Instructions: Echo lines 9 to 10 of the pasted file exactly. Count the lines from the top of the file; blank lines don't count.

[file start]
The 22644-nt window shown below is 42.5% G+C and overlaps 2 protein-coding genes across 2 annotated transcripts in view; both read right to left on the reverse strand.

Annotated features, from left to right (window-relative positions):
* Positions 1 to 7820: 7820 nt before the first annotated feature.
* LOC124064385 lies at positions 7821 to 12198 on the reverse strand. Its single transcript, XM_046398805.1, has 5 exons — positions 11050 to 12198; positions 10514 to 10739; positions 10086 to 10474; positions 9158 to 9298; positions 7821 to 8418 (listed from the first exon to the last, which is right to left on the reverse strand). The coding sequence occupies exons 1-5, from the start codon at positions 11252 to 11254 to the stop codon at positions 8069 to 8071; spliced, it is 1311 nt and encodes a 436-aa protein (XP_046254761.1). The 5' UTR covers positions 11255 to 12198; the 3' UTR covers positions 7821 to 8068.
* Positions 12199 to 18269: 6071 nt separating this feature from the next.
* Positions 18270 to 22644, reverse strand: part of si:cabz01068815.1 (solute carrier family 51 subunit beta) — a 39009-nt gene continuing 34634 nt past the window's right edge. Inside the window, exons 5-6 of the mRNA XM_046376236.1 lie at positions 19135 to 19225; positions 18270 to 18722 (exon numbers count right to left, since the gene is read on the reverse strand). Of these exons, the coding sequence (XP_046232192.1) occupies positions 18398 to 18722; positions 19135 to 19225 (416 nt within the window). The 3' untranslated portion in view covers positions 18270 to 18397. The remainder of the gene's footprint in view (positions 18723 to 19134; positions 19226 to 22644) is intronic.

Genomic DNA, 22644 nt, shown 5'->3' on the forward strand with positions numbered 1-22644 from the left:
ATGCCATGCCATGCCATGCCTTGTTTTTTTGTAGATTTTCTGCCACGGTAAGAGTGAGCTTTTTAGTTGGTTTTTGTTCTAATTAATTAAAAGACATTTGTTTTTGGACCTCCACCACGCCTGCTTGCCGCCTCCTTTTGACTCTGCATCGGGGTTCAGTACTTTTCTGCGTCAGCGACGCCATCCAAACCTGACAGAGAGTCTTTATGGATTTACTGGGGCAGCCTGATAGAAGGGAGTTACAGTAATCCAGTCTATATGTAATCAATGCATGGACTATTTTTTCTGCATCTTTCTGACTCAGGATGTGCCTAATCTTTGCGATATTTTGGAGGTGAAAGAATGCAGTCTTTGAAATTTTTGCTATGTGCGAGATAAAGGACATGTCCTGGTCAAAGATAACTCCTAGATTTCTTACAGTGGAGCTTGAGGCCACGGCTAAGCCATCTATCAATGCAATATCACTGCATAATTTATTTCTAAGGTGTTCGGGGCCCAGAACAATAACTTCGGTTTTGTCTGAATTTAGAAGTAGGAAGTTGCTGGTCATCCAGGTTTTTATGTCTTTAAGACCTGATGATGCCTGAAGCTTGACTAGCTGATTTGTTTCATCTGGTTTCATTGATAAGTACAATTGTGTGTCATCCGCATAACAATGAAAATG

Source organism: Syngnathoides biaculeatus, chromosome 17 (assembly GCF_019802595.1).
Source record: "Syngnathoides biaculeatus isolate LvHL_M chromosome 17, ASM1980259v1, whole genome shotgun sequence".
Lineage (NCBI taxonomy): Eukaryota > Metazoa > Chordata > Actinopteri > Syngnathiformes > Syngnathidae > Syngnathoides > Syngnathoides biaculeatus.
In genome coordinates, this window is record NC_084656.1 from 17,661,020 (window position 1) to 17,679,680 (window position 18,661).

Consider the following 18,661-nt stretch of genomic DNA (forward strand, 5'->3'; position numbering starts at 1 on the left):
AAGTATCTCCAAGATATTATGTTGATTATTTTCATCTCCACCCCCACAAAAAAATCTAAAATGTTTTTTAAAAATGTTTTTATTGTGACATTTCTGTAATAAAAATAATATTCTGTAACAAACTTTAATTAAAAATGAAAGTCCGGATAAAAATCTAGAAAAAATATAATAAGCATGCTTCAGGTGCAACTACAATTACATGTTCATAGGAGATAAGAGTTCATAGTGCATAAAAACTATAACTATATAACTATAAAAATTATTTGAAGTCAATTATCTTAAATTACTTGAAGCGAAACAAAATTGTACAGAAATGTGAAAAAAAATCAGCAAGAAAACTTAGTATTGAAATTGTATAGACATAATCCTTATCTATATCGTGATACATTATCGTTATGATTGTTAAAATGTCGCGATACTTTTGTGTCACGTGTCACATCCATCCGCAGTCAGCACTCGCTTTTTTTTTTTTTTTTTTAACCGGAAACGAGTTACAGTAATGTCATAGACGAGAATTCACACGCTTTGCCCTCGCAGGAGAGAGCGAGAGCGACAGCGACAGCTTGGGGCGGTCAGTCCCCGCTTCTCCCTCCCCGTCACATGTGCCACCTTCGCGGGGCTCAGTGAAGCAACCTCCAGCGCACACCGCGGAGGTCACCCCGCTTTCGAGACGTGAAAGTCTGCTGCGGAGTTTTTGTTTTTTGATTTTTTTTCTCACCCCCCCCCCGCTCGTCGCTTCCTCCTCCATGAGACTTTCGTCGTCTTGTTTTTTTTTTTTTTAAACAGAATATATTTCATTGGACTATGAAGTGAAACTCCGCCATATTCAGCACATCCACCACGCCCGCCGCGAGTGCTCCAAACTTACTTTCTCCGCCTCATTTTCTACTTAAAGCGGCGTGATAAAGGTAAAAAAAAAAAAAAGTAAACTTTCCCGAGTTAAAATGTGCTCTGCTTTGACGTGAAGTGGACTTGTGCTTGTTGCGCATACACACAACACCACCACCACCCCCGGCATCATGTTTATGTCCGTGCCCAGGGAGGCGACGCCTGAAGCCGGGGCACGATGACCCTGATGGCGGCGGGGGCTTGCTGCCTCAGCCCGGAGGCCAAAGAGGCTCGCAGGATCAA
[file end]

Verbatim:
Source organism: Syngnathoides biaculeatus, chromosome 17 (assembly GCF_019802595.1).
Source record: "Syngnathoides biaculeatus isolate LvHL_M chromosome 17, ASM1980259v1, whole genome shotgun sequence".